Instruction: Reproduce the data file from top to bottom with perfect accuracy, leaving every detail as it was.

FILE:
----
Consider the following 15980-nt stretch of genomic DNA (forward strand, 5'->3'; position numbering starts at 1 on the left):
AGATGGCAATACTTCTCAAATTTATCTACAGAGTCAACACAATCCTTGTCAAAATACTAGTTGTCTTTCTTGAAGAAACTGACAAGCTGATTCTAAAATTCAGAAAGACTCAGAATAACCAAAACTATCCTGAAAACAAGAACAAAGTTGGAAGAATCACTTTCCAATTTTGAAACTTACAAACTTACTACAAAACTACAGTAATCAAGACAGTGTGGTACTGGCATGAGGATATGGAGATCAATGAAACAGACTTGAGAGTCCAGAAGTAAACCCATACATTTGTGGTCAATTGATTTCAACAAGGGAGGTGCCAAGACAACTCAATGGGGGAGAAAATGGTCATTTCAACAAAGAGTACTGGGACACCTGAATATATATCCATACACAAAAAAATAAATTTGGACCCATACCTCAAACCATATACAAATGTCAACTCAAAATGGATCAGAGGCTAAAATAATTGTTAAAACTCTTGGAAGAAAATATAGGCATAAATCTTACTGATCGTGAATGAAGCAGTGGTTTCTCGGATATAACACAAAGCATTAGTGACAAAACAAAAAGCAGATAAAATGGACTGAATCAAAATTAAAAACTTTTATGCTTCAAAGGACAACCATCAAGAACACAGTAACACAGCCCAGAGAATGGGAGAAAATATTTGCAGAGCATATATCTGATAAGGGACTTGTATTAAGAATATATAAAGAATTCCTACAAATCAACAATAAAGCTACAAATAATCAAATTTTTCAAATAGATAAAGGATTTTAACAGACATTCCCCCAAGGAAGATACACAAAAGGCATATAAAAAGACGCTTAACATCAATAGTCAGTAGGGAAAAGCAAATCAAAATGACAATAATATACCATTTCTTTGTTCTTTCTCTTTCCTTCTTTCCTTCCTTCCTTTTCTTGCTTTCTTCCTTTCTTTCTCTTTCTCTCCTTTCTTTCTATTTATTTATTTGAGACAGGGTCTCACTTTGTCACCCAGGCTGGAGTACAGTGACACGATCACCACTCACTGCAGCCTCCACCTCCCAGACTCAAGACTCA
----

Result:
Consider the following 15980-nt stretch of genomic DNA (forward strand, 5'->3'; position numbering starts at 1 on the left):
AGATGGCAATACTTCTCAAATTTATCTACAGAGTCAACACAATCCTTGTCAAAATACTAGTTGTCTTTCTTGAAGAAACTGACAAGCTGATTCTAAAATTCAGAAAGACTCAGAATAACCAAAACTATCCTGAAAACAAGAACAAAGTTGGAAGAATCACTTTCCAATTTTGAAACTTACAAACTTACTACAAAACTACAGTAATCAAGACAGTGTGGTACTGGCATGAGGATATGGAGATCAATGAAACAGACTTGAGAGTCCAGAAGTAAACCCATACATTTGTGGTCAATTGATTTCAACAAGGGAGGTGCCAAGACAACTCAATGGGGGAGAAAATGGTCATTTCAACAAAGAGTACTGGGACACCTGAATATATATCCATACACAAAAAAATAAATTTGGACCCATACCTCAAACCATATACAAATGTCAACTCAAAATGGATCAGAGGCTAAAATAATTGTTAAAACTCTTGGAAGAAAATATAGGCATAAATCTTACTGATCGTGAATGAAGCAGTGGTTTCTCGGATATAACACAAAGCATTAGTGACAAAACAAAAAGCAGATAAAATGGACTGAATCAAAATTAAAAACTTTTATGCTTCAAAGGACAACCATCAAGAACACAGTAACACAGCCCAGAGAATGGGAGAAAATATTTGCAGAGCATATATCTGATAAGGGACTTGTATTAAGAATATATAAAGAATTCCTACAAATCAACAATAAAGCTACAAATAATCAAATTTTTCAAATAGATAAAGGATTTTAACAGACATTCCCCCAAGGAAGATACACAAAAGGCATATAAAAAGACGCTTAACATCAATAGTCAGTAGGGAAAAGCAAATCAAAATGACAATAATATACCATTTCTTTGTTCTTTCTCTTTCCTTCTTTCCTTCCTTCCTTTTCTTGCTTTCTTCCTTTCTTTCTCTTTCTCTCCTTTCTTTCTATTTATTTATTTGAGACAGGGTCTCACTTTGTCACCCAGGCTGGAGTACAGTGACACGATCACCACTCACTGCAGCCTCCACCTCCCAGACTCAAGACTCA